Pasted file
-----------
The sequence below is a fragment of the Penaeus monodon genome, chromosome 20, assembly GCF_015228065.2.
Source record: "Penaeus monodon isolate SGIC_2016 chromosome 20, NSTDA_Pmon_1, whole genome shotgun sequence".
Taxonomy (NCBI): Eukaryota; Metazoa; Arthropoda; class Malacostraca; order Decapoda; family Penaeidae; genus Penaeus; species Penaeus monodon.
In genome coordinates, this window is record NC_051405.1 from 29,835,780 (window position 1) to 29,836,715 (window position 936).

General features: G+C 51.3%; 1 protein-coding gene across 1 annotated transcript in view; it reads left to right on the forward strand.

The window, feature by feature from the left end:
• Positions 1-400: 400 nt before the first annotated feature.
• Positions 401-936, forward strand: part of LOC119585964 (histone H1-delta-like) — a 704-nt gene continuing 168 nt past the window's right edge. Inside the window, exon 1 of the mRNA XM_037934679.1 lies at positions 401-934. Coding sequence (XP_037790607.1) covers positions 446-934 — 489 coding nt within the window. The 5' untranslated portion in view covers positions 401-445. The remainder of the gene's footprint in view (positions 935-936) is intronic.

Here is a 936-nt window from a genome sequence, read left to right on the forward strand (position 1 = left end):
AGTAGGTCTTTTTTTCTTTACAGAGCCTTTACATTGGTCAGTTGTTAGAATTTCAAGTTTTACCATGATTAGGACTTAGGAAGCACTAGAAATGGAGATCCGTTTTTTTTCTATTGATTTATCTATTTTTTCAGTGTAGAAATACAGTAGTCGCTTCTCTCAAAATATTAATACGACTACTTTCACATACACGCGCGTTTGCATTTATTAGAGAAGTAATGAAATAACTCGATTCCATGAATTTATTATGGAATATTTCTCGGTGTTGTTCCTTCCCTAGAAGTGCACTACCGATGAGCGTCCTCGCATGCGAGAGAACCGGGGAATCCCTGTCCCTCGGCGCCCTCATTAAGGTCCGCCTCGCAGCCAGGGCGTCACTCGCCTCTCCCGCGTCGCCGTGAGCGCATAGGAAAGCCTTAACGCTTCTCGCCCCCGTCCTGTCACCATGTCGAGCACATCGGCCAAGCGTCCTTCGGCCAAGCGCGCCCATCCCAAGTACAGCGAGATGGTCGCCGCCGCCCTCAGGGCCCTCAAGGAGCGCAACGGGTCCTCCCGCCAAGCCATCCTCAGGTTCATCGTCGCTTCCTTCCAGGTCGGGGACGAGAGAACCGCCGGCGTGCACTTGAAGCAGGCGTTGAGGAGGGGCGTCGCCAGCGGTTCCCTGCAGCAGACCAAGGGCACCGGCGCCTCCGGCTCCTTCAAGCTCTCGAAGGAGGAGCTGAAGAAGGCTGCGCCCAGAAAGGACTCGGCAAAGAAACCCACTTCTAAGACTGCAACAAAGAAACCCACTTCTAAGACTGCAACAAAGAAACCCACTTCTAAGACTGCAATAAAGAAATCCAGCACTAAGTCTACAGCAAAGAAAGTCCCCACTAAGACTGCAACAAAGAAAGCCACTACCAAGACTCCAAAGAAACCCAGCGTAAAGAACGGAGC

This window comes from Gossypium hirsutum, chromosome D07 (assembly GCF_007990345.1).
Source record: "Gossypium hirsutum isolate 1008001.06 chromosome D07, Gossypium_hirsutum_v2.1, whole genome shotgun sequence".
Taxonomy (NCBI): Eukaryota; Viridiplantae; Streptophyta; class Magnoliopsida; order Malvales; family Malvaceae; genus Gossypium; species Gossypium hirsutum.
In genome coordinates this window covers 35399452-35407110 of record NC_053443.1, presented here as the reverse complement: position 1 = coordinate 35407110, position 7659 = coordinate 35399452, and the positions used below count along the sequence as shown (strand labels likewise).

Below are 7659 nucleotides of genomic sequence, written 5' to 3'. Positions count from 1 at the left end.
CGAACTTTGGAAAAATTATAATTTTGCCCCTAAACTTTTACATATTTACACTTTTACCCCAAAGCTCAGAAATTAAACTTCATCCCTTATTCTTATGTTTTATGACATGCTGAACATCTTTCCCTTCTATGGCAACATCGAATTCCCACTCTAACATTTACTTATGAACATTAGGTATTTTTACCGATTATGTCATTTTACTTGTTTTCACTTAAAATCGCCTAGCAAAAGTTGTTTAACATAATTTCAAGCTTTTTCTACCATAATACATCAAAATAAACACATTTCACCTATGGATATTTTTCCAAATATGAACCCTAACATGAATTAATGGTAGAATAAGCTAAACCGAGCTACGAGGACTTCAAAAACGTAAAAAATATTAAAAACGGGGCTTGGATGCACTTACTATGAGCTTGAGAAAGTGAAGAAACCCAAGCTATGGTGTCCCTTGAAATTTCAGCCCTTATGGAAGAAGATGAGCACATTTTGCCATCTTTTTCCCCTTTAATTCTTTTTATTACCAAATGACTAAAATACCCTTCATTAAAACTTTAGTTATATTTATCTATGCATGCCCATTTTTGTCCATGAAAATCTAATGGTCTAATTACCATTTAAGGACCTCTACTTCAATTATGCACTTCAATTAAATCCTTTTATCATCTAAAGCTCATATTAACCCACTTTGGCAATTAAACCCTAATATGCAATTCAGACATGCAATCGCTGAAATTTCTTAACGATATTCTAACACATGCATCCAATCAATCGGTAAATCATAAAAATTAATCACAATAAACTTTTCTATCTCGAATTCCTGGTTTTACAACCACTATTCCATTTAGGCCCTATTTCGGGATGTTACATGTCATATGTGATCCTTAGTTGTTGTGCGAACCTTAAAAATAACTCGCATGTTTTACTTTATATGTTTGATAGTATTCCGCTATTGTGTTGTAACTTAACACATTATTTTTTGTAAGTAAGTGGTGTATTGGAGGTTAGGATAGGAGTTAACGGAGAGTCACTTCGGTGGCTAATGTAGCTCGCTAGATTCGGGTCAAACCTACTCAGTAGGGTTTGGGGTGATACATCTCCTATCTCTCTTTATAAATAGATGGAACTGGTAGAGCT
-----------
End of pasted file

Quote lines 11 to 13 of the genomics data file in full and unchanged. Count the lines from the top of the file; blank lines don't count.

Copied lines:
This window comes from Gossypium hirsutum, chromosome D07 (assembly GCF_007990345.1).
Source record: "Gossypium hirsutum isolate 1008001.06 chromosome D07, Gossypium_hirsutum_v2.1, whole genome shotgun sequence".
Taxonomy (NCBI): Eukaryota; Viridiplantae; Streptophyta; class Magnoliopsida; order Malvales; family Malvaceae; genus Gossypium; species Gossypium hirsutum.